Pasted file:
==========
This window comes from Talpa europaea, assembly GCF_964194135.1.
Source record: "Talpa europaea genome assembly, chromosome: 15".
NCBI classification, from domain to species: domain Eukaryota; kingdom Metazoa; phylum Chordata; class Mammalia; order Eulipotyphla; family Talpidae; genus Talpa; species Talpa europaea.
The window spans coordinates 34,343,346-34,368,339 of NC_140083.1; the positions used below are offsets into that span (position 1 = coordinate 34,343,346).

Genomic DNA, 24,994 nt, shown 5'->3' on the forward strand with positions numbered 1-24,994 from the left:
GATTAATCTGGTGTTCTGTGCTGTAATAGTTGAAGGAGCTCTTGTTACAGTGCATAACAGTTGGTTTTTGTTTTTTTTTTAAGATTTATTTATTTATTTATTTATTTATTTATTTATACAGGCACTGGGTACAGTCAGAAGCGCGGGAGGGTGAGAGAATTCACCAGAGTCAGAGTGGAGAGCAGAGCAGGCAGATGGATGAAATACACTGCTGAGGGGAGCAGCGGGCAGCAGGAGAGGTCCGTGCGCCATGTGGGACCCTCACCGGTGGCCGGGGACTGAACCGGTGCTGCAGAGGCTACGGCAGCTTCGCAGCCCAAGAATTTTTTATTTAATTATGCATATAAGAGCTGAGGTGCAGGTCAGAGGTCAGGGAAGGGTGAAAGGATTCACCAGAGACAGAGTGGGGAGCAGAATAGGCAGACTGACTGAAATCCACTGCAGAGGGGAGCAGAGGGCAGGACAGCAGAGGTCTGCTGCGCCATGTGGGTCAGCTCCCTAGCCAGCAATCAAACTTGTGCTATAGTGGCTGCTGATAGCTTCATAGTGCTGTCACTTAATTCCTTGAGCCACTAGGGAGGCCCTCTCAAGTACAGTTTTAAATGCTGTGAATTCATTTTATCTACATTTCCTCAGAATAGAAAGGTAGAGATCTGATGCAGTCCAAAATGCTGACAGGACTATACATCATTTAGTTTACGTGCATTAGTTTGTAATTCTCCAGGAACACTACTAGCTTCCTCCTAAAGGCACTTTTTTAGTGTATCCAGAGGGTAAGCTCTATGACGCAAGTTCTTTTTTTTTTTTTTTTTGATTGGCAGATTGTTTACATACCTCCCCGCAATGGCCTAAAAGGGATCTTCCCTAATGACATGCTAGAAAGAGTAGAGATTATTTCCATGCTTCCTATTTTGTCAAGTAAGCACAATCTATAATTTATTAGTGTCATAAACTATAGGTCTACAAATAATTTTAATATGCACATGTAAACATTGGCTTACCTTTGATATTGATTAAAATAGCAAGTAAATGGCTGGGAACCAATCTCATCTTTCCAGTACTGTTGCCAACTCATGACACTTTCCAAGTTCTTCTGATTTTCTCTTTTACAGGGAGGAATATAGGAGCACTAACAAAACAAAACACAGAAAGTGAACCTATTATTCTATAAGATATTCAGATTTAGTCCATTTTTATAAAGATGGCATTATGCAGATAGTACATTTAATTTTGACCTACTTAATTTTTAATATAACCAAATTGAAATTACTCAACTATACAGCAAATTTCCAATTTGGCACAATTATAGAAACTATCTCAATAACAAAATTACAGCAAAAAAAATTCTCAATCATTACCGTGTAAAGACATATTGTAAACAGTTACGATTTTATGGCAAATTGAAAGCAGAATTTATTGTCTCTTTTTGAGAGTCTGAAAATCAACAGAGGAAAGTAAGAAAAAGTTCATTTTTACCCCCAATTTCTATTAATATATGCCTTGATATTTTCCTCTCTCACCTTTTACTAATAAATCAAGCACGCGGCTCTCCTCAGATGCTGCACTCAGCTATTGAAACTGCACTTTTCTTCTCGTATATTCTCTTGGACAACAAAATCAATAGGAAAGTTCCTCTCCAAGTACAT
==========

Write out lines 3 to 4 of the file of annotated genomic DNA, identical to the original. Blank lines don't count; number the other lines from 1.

NCBI classification, from domain to species: domain Eukaryota; kingdom Metazoa; phylum Chordata; class Mammalia; order Eulipotyphla; family Talpidae; genus Talpa; species Talpa europaea.
The window spans coordinates 34,343,346-34,368,339 of NC_140083.1; the positions used below are offsets into that span (position 1 = coordinate 34,343,346).